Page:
National Mango Board Conducts a Ripe/Ready to Eat Mangos Workshop

Marketers and ripening experts share their success with implementing ripening programs and the board approves a pilot study

Orlando, Fla. (Feb. 3, 2012) – The National Mango Board (NMB) held a Ripe/Ready to Eat Mangos Workshop on Nov. 14, 2011, to inform their board members about the benefits of creating and implementing a ripening program. Marketers and ripening specialists Dennis Kihlstadius, Dave Howald, Gary Campisi and Michael Chirico were invited to the meeting to share and discuss their experience, success and expertise on the process and impact of fruit ripening.

The Ripe/Ready to Eat Mangos initiative is to provide U.S. consumers better quality mangos that are ready for consumption when purchased at retail. The NMB welcomed valuable perspectives from all levels of the supply chain at the workshop. It was important for board members to gain an understanding of how a ripening program impacts each level of the supply chain. William Watson, Executive Director of the NMB, said, “This program could change the mango industry, but for the betterment of the product consumers are buying every day.”

Dennis Kihlstadius, owner of Produce Technical Service and one of the presenters at the workshop, provided a strong fundamental overview about the opportunities available to improve post harvest processes and increase the quality of mangos. He has extensive experience in post harvest handling of climacteric fruit and has worked in implementing ripening programs with commodity boards, such as the California Avocado Commission (CAC), California Pear Advisory Board (CPAB) and Pear Bureau Northwest.

Dave Howald, a merchandiser and avocado-ripening specialist for CAC, also worked with Kihlstadius on the ripening program at CAC. He has been with the CAC for 19 years and has worked with retailers and wholesalers across the U.S. to develop and implement in-house ripening programs. The program proved effective and beneficial for the board as avocado sales continue to increase. “Shoppers prefer ripe avocados and purchase them over firm fruit by a margin of as much as four to one,” said Howald.

Michael Chirico, a wholesale distributor, has also worked for CAC in the past. Currently, he owns a warehouse where he receives shipments of produce and provides more value and quality to consumers by ripening the fruit. Chirico has been in the produce industry for 34 years, since he was 11 years old, helping his family with their wholesale company. He is very passionate about the produce industry and the benefits that a ripening program could have for the NMB, especially for mango producers.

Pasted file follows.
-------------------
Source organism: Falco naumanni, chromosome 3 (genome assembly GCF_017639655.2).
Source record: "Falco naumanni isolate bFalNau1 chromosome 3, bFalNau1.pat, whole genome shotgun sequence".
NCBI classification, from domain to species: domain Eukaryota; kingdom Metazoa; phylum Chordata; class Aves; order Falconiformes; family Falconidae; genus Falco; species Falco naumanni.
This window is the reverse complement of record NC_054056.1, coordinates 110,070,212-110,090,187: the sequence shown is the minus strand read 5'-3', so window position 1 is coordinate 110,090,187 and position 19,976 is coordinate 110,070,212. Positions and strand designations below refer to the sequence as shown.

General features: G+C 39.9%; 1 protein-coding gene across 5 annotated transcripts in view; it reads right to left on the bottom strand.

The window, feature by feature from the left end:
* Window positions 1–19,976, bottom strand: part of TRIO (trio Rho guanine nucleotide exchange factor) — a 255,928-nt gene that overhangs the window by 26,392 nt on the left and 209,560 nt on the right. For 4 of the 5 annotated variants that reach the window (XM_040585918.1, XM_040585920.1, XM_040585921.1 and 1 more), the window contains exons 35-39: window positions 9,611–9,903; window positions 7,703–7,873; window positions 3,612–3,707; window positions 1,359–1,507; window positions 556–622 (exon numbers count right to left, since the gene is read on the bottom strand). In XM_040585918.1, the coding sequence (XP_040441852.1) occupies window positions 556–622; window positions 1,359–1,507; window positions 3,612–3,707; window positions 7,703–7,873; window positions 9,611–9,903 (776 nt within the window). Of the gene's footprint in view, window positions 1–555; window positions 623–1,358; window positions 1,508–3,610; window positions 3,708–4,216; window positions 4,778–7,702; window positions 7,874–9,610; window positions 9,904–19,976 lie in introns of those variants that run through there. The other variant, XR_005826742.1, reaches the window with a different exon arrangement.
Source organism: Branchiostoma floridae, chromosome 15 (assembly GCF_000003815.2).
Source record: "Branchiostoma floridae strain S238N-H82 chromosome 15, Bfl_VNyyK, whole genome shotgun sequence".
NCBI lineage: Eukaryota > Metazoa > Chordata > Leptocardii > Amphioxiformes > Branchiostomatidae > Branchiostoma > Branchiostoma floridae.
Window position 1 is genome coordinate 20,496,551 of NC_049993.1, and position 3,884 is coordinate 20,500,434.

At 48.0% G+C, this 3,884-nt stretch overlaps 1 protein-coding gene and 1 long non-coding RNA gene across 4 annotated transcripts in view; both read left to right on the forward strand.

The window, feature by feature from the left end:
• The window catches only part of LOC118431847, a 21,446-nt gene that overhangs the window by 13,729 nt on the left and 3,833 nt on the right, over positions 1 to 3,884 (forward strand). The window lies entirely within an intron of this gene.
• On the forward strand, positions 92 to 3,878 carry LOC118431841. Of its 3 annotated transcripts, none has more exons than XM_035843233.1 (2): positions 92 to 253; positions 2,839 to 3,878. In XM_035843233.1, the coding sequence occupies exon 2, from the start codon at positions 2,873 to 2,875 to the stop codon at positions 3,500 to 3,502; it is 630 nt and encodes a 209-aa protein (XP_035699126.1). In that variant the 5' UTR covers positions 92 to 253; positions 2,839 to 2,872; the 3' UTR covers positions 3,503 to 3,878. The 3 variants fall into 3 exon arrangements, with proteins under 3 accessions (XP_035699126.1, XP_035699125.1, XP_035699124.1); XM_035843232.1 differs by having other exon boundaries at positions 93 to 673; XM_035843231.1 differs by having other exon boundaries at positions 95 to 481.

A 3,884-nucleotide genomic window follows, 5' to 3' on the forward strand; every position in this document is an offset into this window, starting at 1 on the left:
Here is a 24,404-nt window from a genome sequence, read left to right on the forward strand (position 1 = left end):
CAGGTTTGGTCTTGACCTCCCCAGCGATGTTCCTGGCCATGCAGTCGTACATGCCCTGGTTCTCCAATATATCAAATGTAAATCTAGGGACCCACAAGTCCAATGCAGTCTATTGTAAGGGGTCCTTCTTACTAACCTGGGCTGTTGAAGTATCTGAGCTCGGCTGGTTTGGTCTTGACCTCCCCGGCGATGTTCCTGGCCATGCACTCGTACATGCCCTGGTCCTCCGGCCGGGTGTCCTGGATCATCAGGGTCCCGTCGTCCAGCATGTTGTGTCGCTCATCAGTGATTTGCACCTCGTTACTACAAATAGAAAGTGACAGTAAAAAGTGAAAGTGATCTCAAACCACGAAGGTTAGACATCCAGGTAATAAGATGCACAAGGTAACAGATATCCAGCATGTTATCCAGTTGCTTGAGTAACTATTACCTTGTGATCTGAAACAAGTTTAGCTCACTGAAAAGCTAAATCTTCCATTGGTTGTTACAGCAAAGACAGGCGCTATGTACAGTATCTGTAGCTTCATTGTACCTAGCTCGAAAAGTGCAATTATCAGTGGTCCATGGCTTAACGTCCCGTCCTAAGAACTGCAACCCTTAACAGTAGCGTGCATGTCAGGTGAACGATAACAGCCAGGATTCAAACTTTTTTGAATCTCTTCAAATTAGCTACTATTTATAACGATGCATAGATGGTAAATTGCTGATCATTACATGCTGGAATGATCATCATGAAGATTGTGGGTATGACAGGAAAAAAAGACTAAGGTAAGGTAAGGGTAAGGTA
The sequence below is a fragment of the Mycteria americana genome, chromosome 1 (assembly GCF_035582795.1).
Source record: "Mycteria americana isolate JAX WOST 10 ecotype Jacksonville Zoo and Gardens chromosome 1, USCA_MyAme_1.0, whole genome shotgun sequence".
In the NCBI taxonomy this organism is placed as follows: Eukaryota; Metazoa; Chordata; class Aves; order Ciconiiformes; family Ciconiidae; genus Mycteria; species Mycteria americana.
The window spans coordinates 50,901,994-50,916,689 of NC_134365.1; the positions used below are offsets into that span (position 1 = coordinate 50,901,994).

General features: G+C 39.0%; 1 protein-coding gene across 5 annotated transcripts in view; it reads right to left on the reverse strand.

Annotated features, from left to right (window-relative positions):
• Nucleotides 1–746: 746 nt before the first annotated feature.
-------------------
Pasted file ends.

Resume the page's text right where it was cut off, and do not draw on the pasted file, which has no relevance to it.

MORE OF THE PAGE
Gary Campisi, Senior Director of Quality Control for Wal-Mart, has also been in the produce industry for more than 30 years. His first position began with developing a quality control program for Wal-Mart’s first grocery distribution center in Clarksville, Arkansas. Campisi has experience in banana and avocado ripening.

The NMB is grateful for the knowledge shared by the experts. The Board approved the Ripe/Ready to Eat Research Project at the Board meeting in November. The objective is to determine the impact of a mango ripening program on mango consumption and to assess the technical feasibility of implementing the program. If the research presents a positive impact, the NMB will continue with the research.

About National Mango Board
The National Mango Board is a national promotion and research organization, which is supported by assessments from both domestic and imported mangos. The board was designed to drive awareness and consumption of fresh mangos in the U.S. One cup of mango is only 100 calories, an excellent source of vitamins A and C, a good source of fiber and an amazing source of tropical flavor.
Mango availability per capita has quadrupled since 1990 to an estimated 2.24 pounds per year in 2010.  Mango import volume for 2010 was 770 million pounds.  Learn more at www.mango.org.

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